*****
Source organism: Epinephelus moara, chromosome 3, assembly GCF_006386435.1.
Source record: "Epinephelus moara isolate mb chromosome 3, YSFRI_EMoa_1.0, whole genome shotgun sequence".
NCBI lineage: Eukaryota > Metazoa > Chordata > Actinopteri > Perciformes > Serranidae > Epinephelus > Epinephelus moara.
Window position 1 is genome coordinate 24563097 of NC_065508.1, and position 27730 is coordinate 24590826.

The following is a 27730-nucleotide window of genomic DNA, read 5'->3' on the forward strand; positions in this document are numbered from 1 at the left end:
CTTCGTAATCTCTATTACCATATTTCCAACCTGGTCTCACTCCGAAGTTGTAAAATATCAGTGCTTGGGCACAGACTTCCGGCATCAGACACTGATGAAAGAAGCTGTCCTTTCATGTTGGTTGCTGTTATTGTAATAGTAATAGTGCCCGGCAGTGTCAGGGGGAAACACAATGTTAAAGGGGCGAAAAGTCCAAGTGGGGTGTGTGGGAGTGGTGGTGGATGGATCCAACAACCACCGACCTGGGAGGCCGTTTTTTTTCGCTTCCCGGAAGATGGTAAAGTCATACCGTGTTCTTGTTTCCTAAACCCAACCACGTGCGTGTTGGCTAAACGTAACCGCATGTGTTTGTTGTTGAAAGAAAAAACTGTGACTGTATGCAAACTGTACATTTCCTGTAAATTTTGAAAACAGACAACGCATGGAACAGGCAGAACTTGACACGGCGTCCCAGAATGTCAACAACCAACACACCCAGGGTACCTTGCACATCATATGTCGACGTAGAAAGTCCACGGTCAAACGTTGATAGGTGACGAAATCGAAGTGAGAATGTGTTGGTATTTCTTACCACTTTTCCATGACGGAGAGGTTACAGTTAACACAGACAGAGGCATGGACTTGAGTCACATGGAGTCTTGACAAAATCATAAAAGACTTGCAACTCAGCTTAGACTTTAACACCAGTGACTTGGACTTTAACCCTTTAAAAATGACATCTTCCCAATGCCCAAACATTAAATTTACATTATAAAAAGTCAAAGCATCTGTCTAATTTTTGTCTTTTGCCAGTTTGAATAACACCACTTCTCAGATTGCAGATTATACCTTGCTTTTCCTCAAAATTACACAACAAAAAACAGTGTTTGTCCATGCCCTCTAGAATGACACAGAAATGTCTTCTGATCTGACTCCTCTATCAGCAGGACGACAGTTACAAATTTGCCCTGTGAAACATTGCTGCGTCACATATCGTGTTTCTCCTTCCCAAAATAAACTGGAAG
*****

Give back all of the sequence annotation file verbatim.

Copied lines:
Source organism: Epinephelus moara, chromosome 3, assembly GCF_006386435.1.
Source record: "Epinephelus moara isolate mb chromosome 3, YSFRI_EMoa_1.0, whole genome shotgun sequence".
NCBI lineage: Eukaryota > Metazoa > Chordata > Actinopteri > Perciformes > Serranidae > Epinephelus > Epinephelus moara.
Window position 1 is genome coordinate 24563097 of NC_065508.1, and position 27730 is coordinate 24590826.

The following is a 27730-nucleotide window of genomic DNA, read 5'->3' on the forward strand; positions in this document are numbered from 1 at the left end:
CTTCGTAATCTCTATTACCATATTTCCAACCTGGTCTCACTCCGAAGTTGTAAAATATCAGTGCTTGGGCACAGACTTCCGGCATCAGACACTGATGAAAGAAGCTGTCCTTTCATGTTGGTTGCTGTTATTGTAATAGTAATAGTGCCCGGCAGTGTCAGGGGGAAACACAATGTTAAAGGGGCGAAAAGTCCAAGTGGGGTGTGTGGGAGTGGTGGTGGATGGATCCAACAACCACCGACCTGGGAGGCCGTTTTTTTTCGCTTCCCGGAAGATGGTAAAGTCATACCGTGTTCTTGTTTCCTAAACCCAACCACGTGCGTGTTGGCTAAACGTAACCGCATGTGTTTGTTGTTGAAAGAAAAAACTGTGACTGTATGCAAACTGTACATTTCCTGTAAATTTTGAAAACAGACAACGCATGGAACAGGCAGAACTTGACACGGCGTCCCAGAATGTCAACAACCAACACACCCAGGGTACCTTGCACATCATATGTCGACGTAGAAAGTCCACGGTCAAACGTTGATAGGTGACGAAATCGAAGTGAGAATGTGTTGGTATTTCTTACCACTTTTCCATGACGGAGAGGTTACAGTTAACACAGACAGAGGCATGGACTTGAGTCACATGGAGTCTTGACAAAATCATAAAAGACTTGCAACTCAGCTTAGACTTTAACACCAGTGACTTGGACTTTAACCCTTTAAAAATGACATCTTCCCAATGCCCAAACATTAAATTTACATTATAAAAAGTCAAAGCATCTGTCTAATTTTTGTCTTTTGCCAGTTTGAATAACACCACTTCTCAGATTGCAGATTATACCTTGCTTTTCCTCAAAATTACACAACAAAAAACAGTGTTTGTCCATGCCCTCTAGAATGACACAGAAATGTCTTCTGATCTGACTCCTCTATCAGCAGGACGACAGTTACAAATTTGCCCTGTGAAACATTGCTGCGTCACATATCGTGTTTCTCCTTCCCAAAATAAACTGGAAG